Hannah’s Cowpens near the intersection of SC Hwy 11 and Hwy 221, near the North Carolina line was; once again, an army camp.  In October 1780 it was the Patriots chasing British Major Ferguson on their way to Kings Mountain.  They had camped on these grounds to cull out a “flying column” of riders to make the final push to the battlefield.  Now on January 17, 1781, just a few short months later, it was British Major Tarleton chasing the Americans and the Cowpens was the place of conflict. 

General Daniel Morgan, perhaps under the advice of Nathaniel Greene, was avoiding a confrontation with the larger British force.  At a war council on January 16th, it was General Pickens who pushed for a fight and convinced Morgan of his intent.  Pickens would insist that “he would fight it with his command alone (being the largest portion) if for nothing else, but to show the people of South Carolina that he did not give up the State, even if the Continentals and regulars did leave the State.”(1)  Morgan was convinced and the battle plan was formed.

General Morgan understood his men and their capabilities.  Unlike other Patriot Generals, like Gates at Camden, his placement and order of battle utilized their strengths instead of maximizing their weaknesses.  The night before the battle he went from campfire to campfire and talked his men up.  He would tell them that “Old Morgan was never beaten.”  He would lift-up his shirt and show them his scars where the British whipped him for slapping an officer during the French and Indian War.  He would joke that they only gave him 499 lashes because they miscounted as they carried out the 500-lash sentence.  “Aim at the epaulettes and stripes” he would say, in reference to shooting at the officers to create chaos in the ranks.  “Two shots and your free” was the recurring theme to the militia to give them permission to move back from the bayonet and cavalry charges and into the next line. (2) This old teamster had a gift of encouragement and the men grew confident.

As they came up and formed onto the field it was dark and hard to distinguish each other.  The mixed company of heroes, unknown to each other, required the use of a watch word to cool the anxious thoughts.  The watch word on this occasion was, upon challenge, “Fire”, which was then answered, “Sword”.  Hence the watch word was the very same words used by British Major Ferguson towards the over the mountain men when he threatened to lay waste to their country with “Fire and Sword” prior to Kings Mountain. (1) These skirmishers were some of the very same sharpshooters from Kings Mountain. 

Robert Cleveland was there with some of his brother Benjamin Cleveland’s “Devils.” The Burke County militia were there with Charles and Joseph McDowell.  Wilkes, Lincoln, Orange, Mecklenburg, Guilford, Rowan and other North Carolina County militias were represented.  The South Carolina militias of Sumter under the command of Lacey and Bratton were there along with Roebuck, two Spartan militias, Ninety-Six and Little River.  Georgia and Virginia were represented as well. 

And Morgan had William Washington’s experienced cavalry along with a formidable contingent of Continentals with musket and bayonet.(3)

Twenty-Six-year-old British Major Banastre Tarleton was given around 1100 troops to bring Daniel Morgan and his 800-man force to heel.(4)  Success was anticipated for this brash young upstart of the British cavalry.  Despite his defeat at the hands of Thomas Sumter at the battle of Blackstocks in November 1780, he was confident in the chase.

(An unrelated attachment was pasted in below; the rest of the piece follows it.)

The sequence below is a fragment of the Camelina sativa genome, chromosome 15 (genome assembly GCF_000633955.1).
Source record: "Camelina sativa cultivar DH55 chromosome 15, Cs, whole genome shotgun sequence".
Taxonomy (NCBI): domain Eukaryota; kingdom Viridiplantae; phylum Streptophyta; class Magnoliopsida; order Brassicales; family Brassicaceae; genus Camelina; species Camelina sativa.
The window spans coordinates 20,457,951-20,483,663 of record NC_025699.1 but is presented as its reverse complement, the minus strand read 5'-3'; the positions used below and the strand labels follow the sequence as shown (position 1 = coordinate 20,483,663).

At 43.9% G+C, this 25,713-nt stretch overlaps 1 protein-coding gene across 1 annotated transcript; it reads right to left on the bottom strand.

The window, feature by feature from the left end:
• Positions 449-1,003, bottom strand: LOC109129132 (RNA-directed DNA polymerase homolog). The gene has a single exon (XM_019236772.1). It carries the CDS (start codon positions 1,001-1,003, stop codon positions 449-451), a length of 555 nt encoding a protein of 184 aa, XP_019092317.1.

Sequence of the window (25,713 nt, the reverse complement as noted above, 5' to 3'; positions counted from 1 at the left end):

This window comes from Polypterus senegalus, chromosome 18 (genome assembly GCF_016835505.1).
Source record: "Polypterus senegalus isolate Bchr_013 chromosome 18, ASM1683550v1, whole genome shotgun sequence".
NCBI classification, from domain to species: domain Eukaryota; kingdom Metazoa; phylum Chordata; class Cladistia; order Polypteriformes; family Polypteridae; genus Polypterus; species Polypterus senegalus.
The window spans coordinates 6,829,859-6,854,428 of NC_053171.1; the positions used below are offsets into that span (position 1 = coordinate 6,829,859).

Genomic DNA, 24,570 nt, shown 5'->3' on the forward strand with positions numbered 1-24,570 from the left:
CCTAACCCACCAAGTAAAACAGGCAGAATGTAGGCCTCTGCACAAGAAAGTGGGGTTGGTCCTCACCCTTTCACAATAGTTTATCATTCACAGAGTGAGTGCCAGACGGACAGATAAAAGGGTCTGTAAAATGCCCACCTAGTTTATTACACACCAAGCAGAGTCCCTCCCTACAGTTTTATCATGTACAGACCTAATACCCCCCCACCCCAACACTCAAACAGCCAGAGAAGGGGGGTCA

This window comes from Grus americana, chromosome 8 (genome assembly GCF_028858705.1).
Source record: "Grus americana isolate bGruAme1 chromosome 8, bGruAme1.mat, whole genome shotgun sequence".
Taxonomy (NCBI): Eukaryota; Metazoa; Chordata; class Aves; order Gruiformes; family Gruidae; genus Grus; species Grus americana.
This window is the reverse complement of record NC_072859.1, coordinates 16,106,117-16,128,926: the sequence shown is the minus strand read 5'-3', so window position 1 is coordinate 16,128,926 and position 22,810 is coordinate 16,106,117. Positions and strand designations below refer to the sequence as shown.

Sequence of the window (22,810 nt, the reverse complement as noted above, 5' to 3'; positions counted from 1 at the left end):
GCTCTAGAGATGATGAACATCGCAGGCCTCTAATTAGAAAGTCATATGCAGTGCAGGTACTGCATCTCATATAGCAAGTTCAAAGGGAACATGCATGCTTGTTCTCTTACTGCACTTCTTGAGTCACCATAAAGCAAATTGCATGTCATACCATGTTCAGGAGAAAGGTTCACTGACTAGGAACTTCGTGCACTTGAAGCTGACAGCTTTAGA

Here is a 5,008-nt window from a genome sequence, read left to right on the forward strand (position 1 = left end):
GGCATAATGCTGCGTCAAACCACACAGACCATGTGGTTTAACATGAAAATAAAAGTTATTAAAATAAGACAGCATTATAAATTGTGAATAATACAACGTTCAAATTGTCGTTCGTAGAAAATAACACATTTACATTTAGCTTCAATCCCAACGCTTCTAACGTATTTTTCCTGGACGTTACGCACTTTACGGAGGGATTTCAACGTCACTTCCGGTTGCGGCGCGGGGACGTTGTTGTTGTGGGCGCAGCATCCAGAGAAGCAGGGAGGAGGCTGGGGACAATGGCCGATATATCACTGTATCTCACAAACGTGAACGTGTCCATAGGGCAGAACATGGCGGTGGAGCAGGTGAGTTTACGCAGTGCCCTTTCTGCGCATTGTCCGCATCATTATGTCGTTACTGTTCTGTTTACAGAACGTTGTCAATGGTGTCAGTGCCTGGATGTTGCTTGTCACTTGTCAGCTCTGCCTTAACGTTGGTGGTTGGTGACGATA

However, Daniel Morgan and Andrew Pickens were both over 40 years of age and had been fighting in battles for several lifetimes by comparison.  Fear and trembling were not well fed in their personas as “Bloody Ban” approached.

And approach he did.  With bayonets affixed the British infantry drew up within site of the rebel force.  The Patriots had deployed across the Green River Road and the tree dotted field in upstate South Carolina.  The British cannon were rolled out and fired as the lines formed in lockstep.  Mired by swamp on the left flank, the British slogged their way up the gentle incline towards the skirmishers who were shooting at them from tree to tree.  One by one British officers were felled by these back-country marksmen.

The American skirmishers fell back with their rifles.  Back behind the line of General Pickens’ militia, they took up position once again. 

On the British came, resolute and fearsome. The yelled “Huzzah to the King” as they marched forward to close the gap on the Americans.

Seventeen-year-old Thomas Young of the Fair Forest Regiment would say, “At first it was pop, pop, pop and then the whole volley.  It seemed like one sheet of flame from right to left.”(5)

This defense in force confused the young British cavalryman.  From his perch atop his horse on the left flank of his attacking force, he saw the militia turning their backs and leaving the field.  He felt sure that the time had come to charge.  Tarleton’s misunderstanding and overconfidence was quickly realized when the Patriot militia turned as one and fired point blank into the charging British.  Then out of the trees came the Patriot Cavalry under Washington to close the hour-long battle in a classic double envelopment. 

It seems fitting that two great Revolutionary War victories, Kings Mountain and Cowpens, had ties to this rural landscape of upstate South Carolina. The world’s greatest army at the time comes boldly into this backcountry community with every intent of demoralizing and defeating the upstart Americans.  However, once engaged in battle with the American rebels with a cause, the best equipped and best trained army in the world is turned away wanting and humbled.

Freedom Reigns!

Leave a Comment

Your email address will not be published. Required fields are marked *